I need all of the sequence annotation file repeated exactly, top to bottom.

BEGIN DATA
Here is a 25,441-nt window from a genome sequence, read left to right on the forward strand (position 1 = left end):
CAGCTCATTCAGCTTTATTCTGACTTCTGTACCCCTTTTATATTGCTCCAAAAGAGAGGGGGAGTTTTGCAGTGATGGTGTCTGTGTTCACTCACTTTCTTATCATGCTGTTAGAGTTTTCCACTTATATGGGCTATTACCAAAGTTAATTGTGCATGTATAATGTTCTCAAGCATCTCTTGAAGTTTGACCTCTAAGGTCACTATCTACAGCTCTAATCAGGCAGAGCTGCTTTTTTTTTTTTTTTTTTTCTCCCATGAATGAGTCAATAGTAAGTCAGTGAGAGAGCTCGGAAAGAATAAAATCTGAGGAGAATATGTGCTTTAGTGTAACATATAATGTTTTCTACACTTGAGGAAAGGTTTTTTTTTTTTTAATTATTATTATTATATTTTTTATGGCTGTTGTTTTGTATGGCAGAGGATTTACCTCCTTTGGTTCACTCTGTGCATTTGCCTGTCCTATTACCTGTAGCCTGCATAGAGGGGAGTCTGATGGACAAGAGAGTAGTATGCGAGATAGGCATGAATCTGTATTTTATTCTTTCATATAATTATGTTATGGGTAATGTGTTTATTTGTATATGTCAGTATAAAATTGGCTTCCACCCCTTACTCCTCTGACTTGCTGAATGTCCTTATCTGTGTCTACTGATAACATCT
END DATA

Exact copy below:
Here is a 25,441-nt window from a genome sequence, read left to right on the forward strand (position 1 = left end):
CAGCTCATTCAGCTTTATTCTGACTTCTGTACCCCTTTTATATTGCTCCAAAAGAGAGGGGGAGTTTTGCAGTGATGGTGTCTGTGTTCACTCACTTTCTTATCATGCTGTTAGAGTTTTCCACTTATATGGGCTATTACCAAAGTTAATTGTGCATGTATAATGTTCTCAAGCATCTCTTGAAGTTTGACCTCTAAGGTCACTATCTACAGCTCTAATCAGGCAGAGCTGCTTTTTTTTTTTTTTTTTTTCTCCCATGAATGAGTCAATAGTAAGTCAGTGAGAGAGCTCGGAAAGAATAAAATCTGAGGAGAATATGTGCTTTAGTGTAACATATAATGTTTTCTACACTTGAGGAAAGGTTTTTTTTTTTTTAATTATTATTATTATATTTTTTATGGCTGTTGTTTTGTATGGCAGAGGATTTACCTCCTTTGGTTCACTCTGTGCATTTGCCTGTCCTATTACCTGTAGCCTGCATAGAGGGGAGTCTGATGGACAAGAGAGTAGTATGCGAGATAGGCATGAATCTGTATTTTATTCTTTCATATAATTATGTTATGGGTAATGTGTTTATTTGTATATGTCAGTATAAAATTGGCTTCCACCCCTTACTCCTCTGACTTGCTGAATGTCCTTATCTGTGTCTACTGATAACATCT